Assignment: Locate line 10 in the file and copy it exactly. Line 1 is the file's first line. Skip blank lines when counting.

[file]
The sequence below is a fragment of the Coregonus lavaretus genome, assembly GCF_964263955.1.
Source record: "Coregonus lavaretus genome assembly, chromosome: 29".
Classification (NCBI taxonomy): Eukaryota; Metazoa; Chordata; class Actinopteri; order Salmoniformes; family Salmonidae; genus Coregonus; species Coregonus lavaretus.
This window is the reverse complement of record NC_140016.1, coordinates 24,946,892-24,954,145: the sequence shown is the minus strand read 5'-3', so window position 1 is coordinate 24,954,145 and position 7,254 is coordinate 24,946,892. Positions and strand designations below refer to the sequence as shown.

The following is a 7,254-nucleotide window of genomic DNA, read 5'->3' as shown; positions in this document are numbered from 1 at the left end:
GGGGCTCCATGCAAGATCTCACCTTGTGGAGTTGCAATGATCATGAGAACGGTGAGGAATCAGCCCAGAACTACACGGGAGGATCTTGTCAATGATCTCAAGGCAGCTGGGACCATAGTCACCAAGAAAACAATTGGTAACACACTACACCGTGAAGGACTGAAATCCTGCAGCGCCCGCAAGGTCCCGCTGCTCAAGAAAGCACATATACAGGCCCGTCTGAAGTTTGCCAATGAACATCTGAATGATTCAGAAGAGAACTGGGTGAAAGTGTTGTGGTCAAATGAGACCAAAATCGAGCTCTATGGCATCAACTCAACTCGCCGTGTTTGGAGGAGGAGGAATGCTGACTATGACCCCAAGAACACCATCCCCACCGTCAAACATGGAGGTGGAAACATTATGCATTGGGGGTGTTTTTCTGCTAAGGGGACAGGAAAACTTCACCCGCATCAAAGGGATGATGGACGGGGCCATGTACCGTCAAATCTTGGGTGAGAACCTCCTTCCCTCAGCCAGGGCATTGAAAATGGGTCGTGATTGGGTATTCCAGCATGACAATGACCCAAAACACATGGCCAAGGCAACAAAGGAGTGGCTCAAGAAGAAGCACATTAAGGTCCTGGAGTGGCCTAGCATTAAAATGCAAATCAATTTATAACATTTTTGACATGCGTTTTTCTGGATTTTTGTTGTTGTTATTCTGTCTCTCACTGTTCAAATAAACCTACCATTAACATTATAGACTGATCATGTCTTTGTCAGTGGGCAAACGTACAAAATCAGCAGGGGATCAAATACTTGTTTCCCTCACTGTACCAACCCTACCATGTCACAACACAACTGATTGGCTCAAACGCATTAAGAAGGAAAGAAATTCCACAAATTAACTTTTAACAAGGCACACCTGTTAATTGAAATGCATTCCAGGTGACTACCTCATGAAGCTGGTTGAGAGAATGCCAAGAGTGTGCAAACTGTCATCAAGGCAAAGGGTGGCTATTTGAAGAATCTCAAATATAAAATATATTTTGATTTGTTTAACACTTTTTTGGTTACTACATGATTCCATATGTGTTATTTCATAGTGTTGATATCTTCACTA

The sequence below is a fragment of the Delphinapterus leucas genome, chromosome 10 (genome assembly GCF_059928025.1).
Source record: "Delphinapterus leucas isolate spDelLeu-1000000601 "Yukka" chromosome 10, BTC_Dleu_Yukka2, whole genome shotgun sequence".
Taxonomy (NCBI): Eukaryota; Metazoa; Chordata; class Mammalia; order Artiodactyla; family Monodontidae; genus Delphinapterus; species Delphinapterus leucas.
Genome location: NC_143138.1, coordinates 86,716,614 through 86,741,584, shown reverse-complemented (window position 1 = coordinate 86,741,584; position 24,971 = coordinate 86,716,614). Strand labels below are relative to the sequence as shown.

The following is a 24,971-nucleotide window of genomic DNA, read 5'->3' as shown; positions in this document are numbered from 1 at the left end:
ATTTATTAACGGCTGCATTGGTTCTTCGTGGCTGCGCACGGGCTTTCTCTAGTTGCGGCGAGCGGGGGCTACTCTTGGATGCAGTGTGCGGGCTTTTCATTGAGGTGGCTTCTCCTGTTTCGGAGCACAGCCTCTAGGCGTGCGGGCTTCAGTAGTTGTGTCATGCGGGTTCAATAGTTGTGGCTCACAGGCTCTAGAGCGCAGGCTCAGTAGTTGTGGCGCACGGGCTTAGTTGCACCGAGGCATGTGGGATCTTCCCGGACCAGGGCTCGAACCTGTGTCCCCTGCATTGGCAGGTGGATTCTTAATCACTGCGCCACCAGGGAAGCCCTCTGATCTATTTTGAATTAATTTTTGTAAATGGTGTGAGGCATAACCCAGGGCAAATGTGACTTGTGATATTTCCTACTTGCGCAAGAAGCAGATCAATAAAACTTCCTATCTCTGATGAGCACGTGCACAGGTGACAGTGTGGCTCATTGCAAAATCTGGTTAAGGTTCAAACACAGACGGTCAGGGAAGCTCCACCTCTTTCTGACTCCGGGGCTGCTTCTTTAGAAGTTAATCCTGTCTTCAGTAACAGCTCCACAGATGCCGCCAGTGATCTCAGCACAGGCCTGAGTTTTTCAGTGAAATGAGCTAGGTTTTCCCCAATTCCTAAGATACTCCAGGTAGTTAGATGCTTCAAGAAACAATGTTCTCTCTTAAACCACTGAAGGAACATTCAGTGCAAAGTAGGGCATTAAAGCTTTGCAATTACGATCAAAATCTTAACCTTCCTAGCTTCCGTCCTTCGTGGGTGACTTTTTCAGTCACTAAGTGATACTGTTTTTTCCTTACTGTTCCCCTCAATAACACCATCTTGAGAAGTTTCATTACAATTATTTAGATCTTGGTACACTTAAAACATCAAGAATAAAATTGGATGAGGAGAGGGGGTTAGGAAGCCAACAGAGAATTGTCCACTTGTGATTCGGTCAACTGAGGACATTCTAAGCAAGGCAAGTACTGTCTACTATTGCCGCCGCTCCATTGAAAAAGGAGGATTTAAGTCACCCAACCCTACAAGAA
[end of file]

Genome location: NC_143138.1, coordinates 86,716,614 through 86,741,584, shown reverse-complemented (window position 1 = coordinate 86,741,584; position 24,971 = coordinate 86,716,614). Strand labels below are relative to the sequence as shown.